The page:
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Saudi Journal of Kidney Diseases and Transplantation
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ORIGINAL ARTICLE Table of Contents   
Year : 2011  |  Volume : 22  |  Issue : 4  |  Page : 689-694
Dyslipidemia in dialysis patients


1 Division of Nephorology, Department of Medicine, King Khalid University Hospital, Riyadh, Kingdom of Saudi Arabia
2 Department of Family and Community Medicine, King Khalid University Hospital, Riyadh, Kingdom of Saudi Arabia
3 College of Medicine and Research Center, King Khalid University Hospital, Riyadh, Kingdom of Saudi Arabia

Correspondence Address:
Ahmed H Mitwalli
Department of Medicine, King Khalid University Hospital, P.O. Box 2925, Riyadh 11461
Kingdom of Saudi Arabia
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PMID: 21743212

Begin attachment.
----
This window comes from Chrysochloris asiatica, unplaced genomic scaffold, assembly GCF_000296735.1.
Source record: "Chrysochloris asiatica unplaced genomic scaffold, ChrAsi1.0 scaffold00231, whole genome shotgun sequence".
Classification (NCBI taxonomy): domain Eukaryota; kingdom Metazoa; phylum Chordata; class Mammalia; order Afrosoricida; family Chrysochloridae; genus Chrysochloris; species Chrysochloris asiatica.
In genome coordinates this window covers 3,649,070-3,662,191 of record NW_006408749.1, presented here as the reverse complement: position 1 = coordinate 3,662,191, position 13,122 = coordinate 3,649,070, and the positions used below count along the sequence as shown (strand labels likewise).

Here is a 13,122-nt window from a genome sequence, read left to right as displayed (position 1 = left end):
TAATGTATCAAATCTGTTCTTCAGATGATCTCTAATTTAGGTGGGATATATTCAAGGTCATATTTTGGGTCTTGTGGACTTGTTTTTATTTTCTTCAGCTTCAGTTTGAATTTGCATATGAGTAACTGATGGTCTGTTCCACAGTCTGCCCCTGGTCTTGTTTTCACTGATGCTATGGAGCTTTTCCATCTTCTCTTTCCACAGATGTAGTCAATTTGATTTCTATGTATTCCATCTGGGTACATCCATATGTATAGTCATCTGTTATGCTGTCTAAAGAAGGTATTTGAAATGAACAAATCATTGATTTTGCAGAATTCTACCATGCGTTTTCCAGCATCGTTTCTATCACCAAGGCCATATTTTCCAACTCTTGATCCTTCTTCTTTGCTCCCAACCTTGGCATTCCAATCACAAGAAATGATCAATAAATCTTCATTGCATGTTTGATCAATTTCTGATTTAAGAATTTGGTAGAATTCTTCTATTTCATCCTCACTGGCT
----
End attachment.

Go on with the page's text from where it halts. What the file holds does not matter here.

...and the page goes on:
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In order to evaluate the lipid profiles of dialysis patients, we retrospectively reviewed all the chronic kidney disease (CKD) patients on chronic hemodialysis (HD) or continuous ambulatory peritoneal dialysis (CAPD), followed up between June 2004 and May 2005, in two tertiary hospitals in Riyadh, Saudi Arabia. There were 380 patients including 206 (54.2%) females and the mean age of the patients was 45.9 ± 15.8 years. The mean dialysis duration was 65.0 ± 58.3 months. Diabetes was present in 97 (25.5%) of the patients and hypertension in 84 (22.1%). Younger patients had more disturbed lipid profile than elderly patients, and females had higher lipid values than males. The CAPD patients had worse lipid profile than those on HD, irrespective of age, sex and duration of dialysis. The presence of diabetes, hypertension, smoking and cardiovascular disease (CVD) all contributed to the worsening of lipid profiles of our patients. Dialysis patients showed improvement in lipid profile initially followed by gradual deterioration. We conclude that dyslipidemia, which increases the risk of CVD by increasing atherogenesis, progresses over time in dialysis patients and becomes worse in CAPD patients.


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